The human gut is home to the largest and most varied community of microbes, and possibly the most influential. In this region there are trillions of microbes keeping a constant chatter among themselves, and with human immune, blood and gut cells. Microbes are key to the stress response through extensive interaction with the immune system and the gut nervous system. They are able to influence brain chemistry independent of the extensive neuronal connections to the brain. They can signal and influence important brain chemistry. Through this signaling they are able to influence behavioral response to food, and sleep. They have been shown to be important in diabetes. Is it also possible they are involved in rapid intuitive decisions that seem to be connected to emotional states related to the gut?
DNA Editing and Increased Mutations
In a risky and controversial strategy, microbes appear to be able to increase their mutation rate under stress. This allows the development of rapid increases in both positive and negative mutations. The microbe bets on the positive results.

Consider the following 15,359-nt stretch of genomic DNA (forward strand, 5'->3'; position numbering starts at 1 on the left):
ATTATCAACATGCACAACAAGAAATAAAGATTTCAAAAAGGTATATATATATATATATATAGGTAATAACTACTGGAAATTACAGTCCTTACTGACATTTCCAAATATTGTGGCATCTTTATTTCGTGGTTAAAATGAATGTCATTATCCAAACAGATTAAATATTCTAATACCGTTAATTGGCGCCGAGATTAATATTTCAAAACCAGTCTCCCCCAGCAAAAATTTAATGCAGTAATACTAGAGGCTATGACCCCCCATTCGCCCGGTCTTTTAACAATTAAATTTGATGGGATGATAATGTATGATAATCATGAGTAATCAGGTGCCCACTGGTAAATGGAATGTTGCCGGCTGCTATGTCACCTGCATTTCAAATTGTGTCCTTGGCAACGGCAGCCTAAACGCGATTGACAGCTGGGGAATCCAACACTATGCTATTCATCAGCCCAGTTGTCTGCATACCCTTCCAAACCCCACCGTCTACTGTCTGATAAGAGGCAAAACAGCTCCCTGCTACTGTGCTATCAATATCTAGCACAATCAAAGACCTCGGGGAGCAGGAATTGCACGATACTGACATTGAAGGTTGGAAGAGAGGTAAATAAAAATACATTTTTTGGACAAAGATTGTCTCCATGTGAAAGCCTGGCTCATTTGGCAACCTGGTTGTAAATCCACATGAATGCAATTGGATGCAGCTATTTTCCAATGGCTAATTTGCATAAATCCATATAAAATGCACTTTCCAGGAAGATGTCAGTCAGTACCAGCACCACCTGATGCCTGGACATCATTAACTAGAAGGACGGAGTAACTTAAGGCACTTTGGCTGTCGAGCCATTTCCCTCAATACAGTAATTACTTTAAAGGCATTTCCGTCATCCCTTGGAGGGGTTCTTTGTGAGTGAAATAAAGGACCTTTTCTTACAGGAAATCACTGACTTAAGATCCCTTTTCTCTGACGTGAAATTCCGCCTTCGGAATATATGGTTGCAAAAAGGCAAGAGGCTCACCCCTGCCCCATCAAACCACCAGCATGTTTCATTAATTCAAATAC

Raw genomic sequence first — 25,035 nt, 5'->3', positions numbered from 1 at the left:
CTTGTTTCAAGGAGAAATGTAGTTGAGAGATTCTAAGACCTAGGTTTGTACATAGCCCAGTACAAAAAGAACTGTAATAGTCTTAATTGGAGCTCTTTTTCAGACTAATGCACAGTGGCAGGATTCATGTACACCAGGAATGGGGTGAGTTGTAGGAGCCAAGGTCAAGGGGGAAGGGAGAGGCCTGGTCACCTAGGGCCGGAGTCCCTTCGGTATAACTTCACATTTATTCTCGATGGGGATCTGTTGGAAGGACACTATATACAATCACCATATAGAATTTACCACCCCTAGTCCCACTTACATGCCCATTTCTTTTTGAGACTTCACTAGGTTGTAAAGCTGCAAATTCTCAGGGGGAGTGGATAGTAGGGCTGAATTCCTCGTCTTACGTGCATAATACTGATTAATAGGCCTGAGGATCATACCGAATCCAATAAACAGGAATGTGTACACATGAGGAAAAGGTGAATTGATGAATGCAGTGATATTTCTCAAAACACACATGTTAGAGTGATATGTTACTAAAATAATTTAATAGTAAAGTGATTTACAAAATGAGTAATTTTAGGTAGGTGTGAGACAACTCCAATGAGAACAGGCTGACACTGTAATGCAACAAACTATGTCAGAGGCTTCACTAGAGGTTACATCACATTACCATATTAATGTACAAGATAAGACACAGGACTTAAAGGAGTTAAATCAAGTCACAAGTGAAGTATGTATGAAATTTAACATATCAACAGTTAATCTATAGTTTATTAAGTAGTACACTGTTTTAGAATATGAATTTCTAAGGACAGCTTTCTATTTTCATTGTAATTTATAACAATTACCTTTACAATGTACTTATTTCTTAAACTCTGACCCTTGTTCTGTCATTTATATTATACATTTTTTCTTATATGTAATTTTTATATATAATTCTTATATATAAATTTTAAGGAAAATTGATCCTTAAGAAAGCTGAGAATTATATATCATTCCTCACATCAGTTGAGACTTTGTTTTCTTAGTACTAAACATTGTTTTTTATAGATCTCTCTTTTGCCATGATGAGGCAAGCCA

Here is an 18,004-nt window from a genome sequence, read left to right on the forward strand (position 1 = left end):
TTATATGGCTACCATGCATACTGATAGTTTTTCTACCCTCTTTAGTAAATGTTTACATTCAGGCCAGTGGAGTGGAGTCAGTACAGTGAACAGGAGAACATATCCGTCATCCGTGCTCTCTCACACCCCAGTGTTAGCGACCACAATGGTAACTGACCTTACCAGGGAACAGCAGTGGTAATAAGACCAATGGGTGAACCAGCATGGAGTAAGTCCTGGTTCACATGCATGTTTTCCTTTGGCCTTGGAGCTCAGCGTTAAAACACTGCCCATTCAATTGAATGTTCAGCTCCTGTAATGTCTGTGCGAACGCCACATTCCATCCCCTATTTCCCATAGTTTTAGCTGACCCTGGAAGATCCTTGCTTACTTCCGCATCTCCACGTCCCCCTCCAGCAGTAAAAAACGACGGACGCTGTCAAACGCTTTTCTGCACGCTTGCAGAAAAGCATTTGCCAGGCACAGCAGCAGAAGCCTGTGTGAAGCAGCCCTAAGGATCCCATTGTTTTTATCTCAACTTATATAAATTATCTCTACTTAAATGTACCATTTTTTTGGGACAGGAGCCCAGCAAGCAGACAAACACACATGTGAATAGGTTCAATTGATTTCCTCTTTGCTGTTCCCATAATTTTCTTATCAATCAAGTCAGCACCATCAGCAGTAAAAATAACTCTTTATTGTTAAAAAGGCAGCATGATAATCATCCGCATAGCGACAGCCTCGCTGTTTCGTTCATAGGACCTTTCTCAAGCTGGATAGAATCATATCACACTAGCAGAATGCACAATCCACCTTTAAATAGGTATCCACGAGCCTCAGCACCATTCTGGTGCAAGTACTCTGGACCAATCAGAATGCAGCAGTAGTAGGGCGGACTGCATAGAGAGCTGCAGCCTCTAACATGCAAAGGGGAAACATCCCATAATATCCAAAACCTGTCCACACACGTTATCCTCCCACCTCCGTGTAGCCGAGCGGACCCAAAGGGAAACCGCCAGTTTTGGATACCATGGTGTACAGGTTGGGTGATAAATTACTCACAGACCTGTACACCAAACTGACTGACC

Microbes are then able to send specific helpful mutations to others in the colony through special transport mechanisms. While many genes are transferred to other microbes though phage viruses (see post on Viruses), it has recently been noted that bacteria have virus like particles that they use to send specific genes to other members of the colony. These gene transfer agents GTAs send part of the microbe’s genes but not enough to make a full new GTA particle in the new microbe as a virus would.
In fact, this transfer of genetic material is often how microbe communities overcome drug effects, including antibiotics, by sharing DNA information.
Many of the changes that occur from bacterial mutations have also helped human beings and other animals. There are countless examples of symbiotic use of microbe’s abilities with other organisms, from termite’s digestion of wood, plants’ absorption of nutrients, to the human’s need for digested fiber and absorption of vitamin K.
Ten microbe cells and a hundred viruses surround every single human cell. If we count the signals produced from genes of human origin, those from microbe genes inside the human body outnumber those from human genes by 100 times. We could not survive without the constant chatter from microbes. The intelligence of human cells is intimately tied to the discourse with microbe societies (see post on Cancer).
With a flood of new research information on the microbiome (all of the microbes in and around us), the very advanced abilities of microbes are just now being recognized. Microbes could not have these abilities without cognitive processes inside the microbe cell.